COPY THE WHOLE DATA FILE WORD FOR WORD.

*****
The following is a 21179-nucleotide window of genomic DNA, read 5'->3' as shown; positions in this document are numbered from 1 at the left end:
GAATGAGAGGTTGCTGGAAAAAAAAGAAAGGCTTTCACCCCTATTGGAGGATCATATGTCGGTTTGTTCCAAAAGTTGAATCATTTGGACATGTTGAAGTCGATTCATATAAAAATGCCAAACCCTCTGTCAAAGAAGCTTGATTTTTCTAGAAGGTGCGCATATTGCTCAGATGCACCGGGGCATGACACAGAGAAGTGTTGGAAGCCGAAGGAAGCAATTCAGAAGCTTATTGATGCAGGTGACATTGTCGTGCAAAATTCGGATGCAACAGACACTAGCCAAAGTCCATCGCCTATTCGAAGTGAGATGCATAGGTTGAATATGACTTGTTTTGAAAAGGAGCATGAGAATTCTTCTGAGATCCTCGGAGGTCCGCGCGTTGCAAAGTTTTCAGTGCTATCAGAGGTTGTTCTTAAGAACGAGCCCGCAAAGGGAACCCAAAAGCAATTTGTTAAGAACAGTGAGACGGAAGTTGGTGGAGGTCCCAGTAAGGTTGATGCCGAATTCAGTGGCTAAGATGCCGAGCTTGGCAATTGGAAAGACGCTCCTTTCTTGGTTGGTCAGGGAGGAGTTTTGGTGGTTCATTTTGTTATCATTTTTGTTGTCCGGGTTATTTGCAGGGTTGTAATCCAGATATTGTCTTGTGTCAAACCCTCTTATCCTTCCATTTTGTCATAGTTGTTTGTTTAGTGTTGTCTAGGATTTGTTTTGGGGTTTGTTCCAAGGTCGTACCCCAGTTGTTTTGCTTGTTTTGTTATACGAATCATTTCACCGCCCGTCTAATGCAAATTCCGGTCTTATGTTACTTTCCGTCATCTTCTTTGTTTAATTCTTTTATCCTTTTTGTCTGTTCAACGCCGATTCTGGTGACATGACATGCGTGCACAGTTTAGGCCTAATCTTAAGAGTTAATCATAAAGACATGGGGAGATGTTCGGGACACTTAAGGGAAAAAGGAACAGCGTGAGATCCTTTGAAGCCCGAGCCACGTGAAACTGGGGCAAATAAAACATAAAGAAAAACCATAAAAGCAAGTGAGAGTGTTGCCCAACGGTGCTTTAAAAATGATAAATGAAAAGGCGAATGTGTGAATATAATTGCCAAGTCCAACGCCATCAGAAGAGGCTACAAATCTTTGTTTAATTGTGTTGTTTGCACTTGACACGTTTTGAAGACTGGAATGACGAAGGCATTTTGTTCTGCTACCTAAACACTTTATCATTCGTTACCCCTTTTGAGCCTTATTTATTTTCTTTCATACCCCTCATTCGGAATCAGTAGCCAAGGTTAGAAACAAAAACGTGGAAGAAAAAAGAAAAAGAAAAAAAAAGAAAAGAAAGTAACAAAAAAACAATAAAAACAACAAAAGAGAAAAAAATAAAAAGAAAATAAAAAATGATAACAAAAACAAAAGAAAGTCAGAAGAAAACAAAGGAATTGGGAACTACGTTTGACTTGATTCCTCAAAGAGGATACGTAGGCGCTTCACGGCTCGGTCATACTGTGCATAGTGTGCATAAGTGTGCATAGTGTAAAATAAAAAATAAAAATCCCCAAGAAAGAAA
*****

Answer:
The following is a 21179-nucleotide window of genomic DNA, read 5'->3' as shown; positions in this document are numbered from 1 at the left end:
GAATGAGAGGTTGCTGGAAAAAAAAGAAAGGCTTTCACCCCTATTGGAGGATCATATGTCGGTTTGTTCCAAAAGTTGAATCATTTGGACATGTTGAAGTCGATTCATATAAAAATGCCAAACCCTCTGTCAAAGAAGCTTGATTTTTCTAGAAGGTGCGCATATTGCTCAGATGCACCGGGGCATGACACAGAGAAGTGTTGGAAGCCGAAGGAAGCAATTCAGAAGCTTATTGATGCAGGTGACATTGTCGTGCAAAATTCGGATGCAACAGACACTAGCCAAAGTCCATCGCCTATTCGAAGTGAGATGCATAGGTTGAATATGACTTGTTTTGAAAAGGAGCATGAGAATTCTTCTGAGATCCTCGGAGGTCCGCGCGTTGCAAAGTTTTCAGTGCTATCAGAGGTTGTTCTTAAGAACGAGCCCGCAAAGGGAACCCAAAAGCAATTTGTTAAGAACAGTGAGACGGAAGTTGGTGGAGGTCCCAGTAAGGTTGATGCCGAATTCAGTGGCTAAGATGCCGAGCTTGGCAATTGGAAAGACGCTCCTTTCTTGGTTGGTCAGGGAGGAGTTTTGGTGGTTCATTTTGTTATCATTTTTGTTGTCCGGGTTATTTGCAGGGTTGTAATCCAGATATTGTCTTGTGTCAAACCCTCTTATCCTTCCATTTTGTCATAGTTGTTTGTTTAGTGTTGTCTAGGATTTGTTTTGGGGTTTGTTCCAAGGTCGTACCCCAGTTGTTTTGCTTGTTTTGTTATACGAATCATTTCACCGCCCGTCTAATGCAAATTCCGGTCTTATGTTACTTTCCGTCATCTTCTTTGTTTAATTCTTTTATCCTTTTTGTCTGTTCAACGCCGATTCTGGTGACATGACATGCGTGCACAGTTTAGGCCTAATCTTAAGAGTTAATCATAAAGACATGGGGAGATGTTCGGGACACTTAAGGGAAAAAGGAACAGCGTGAGATCCTTTGAAGCCCGAGCCACGTGAAACTGGGGCAAATAAAACATAAAGAAAAACCATAAAAGCAAGTGAGAGTGTTGCCCAACGGTGCTTTAAAAATGATAAATGAAAAGGCGAATGTGTGAATATAATTGCCAAGTCCAACGCCATCAGAAGAGGCTACAAATCTTTGTTTAATTGTGTTGTTTGCACTTGACACGTTTTGAAGACTGGAATGACGAAGGCATTTTGTTCTGCTACCTAAACACTTTATCATTCGTTACCCCTTTTGAGCCTTATTTATTTTCTTTCATACCCCTCATTCGGAATCAGTAGCCAAGGTTAGAAACAAAAACGTGGAAGAAAAAAGAAAAAGAAAAAAAAAGAAAAGAAAGTAACAAAAAAACAATAAAAACAACAAAAGAGAAAAAAATAAAAAGAAAATAAAAAATGATAACAAAAACAAAAGAAAGTCAGAAGAAAACAAAGGAATTGGGAACTACGTTTGACTTGATTCCTCAAAGAGGATACGTAGGCGCTTCACGGCTCGGTCATACTGTGCATAGTGTGCATAAGTGTGCATAGTGTAAAATAAAAAATAAAAATCCCCAAGAAAGAAA